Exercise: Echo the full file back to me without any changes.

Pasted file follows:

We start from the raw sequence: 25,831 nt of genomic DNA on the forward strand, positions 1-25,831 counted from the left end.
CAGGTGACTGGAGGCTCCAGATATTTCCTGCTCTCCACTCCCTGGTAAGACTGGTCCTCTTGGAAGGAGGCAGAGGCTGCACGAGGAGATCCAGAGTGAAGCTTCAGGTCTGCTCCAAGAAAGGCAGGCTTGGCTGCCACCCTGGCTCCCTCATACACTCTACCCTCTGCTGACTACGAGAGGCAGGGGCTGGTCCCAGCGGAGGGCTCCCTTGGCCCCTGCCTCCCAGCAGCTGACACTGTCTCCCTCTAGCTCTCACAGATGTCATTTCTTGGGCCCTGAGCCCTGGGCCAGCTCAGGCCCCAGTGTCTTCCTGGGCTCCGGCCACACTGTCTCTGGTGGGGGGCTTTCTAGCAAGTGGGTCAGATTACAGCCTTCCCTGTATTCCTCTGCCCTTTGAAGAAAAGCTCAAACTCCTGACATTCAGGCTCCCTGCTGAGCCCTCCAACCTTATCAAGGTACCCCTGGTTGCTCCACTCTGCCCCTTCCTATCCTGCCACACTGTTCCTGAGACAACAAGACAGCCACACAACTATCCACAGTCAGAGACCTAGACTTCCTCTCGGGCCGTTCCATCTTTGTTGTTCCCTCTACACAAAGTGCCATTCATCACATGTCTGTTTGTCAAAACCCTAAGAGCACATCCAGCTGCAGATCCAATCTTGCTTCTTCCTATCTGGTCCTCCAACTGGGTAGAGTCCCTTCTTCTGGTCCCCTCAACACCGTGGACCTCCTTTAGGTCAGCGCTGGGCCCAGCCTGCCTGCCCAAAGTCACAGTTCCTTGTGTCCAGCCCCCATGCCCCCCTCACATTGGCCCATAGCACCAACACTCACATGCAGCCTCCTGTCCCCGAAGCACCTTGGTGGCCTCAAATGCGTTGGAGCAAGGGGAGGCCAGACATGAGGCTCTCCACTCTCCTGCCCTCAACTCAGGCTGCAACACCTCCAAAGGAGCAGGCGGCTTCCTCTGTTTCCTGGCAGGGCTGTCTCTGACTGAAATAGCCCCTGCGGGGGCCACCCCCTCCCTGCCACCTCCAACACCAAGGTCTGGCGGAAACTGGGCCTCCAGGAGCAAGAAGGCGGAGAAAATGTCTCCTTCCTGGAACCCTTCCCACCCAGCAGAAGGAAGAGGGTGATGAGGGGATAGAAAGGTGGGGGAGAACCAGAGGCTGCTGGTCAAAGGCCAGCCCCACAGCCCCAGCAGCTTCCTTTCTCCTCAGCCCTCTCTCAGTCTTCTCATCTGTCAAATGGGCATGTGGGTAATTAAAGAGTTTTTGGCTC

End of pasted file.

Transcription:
We start from the raw sequence: 25,831 nt of genomic DNA on the forward strand, positions 1-25,831 counted from the left end.
CAGGTGACTGGAGGCTCCAGATATTTCCTGCTCTCCACTCCCTGGTAAGACTGGTCCTCTTGGAAGGAGGCAGAGGCTGCACGAGGAGATCCAGAGTGAAGCTTCAGGTCTGCTCCAAGAAAGGCAGGCTTGGCTGCCACCCTGGCTCCCTCATACACTCTACCCTCTGCTGACTACGAGAGGCAGGGGCTGGTCCCAGCGGAGGGCTCCCTTGGCCCCTGCCTCCCAGCAGCTGACACTGTCTCCCTCTAGCTCTCACAGATGTCATTTCTTGGGCCCTGAGCCCTGGGCCAGCTCAGGCCCCAGTGTCTTCCTGGGCTCCGGCCACACTGTCTCTGGTGGGGGGCTTTCTAGCAAGTGGGTCAGATTACAGCCTTCCCTGTATTCCTCTGCCCTTTGAAGAAAAGCTCAAACTCCTGACATTCAGGCTCCCTGCTGAGCCCTCCAACCTTATCAAGGTACCCCTGGTTGCTCCACTCTGCCCCTTCCTATCCTGCCACACTGTTCCTGAGACAACAAGACAGCCACACAACTATCCACAGTCAGAGACCTAGACTTCCTCTCGGGCCGTTCCATCTTTGTTGTTCCCTCTACACAAAGTGCCATTCATCACATGTCTGTTTGTCAAAACCCTAAGAGCACATCCAGCTGCAGATCCAATCTTGCTTCTTCCTATCTGGTCCTCCAACTGGGTAGAGTCCCTTCTTCTGGTCCCCTCAACACCGTGGACCTCCTTTAGGTCAGCGCTGGGCCCAGCCTGCCTGCCCAAAGTCACAGTTCCTTGTGTCCAGCCCCCATGCCCCCCTCACATTGGCCCATAGCACCAACACTCACATGCAGCCTCCTGTCCCCGAAGCACCTTGGTGGCCTCAAATGCGTTGGAGCAAGGGGAGGCCAGACATGAGGCTCTCCACTCTCCTGCCCTCAACTCAGGCTGCAACACCTCCAAAGGAGCAGGCGGCTTCCTCTGTTTCCTGGCAGGGCTGTCTCTGACTGAAATAGCCCCTGCGGGGGCCACCCCCTCCCTGCCACCTCCAACACCAAGGTCTGGCGGAAACTGGGCCTCCAGGAGCAAGAAGGCGGAGAAAATGTCTCCTTCCTGGAACCCTTCCCACCCAGCAGAAGGAAGAGGGTGATGAGGGGATAGAAAGGTGGGGGAGAACCAGAGGCTGCTGGTCAAAGGCCAGCCCCACAGCCCCAGCAGCTTCCTTTCTCCTCAGCCCTCTCTCAGTCTTCTCATCTGTCAAATGGGCATGTGGGTAATTAAAGAGTTTTTGGCTC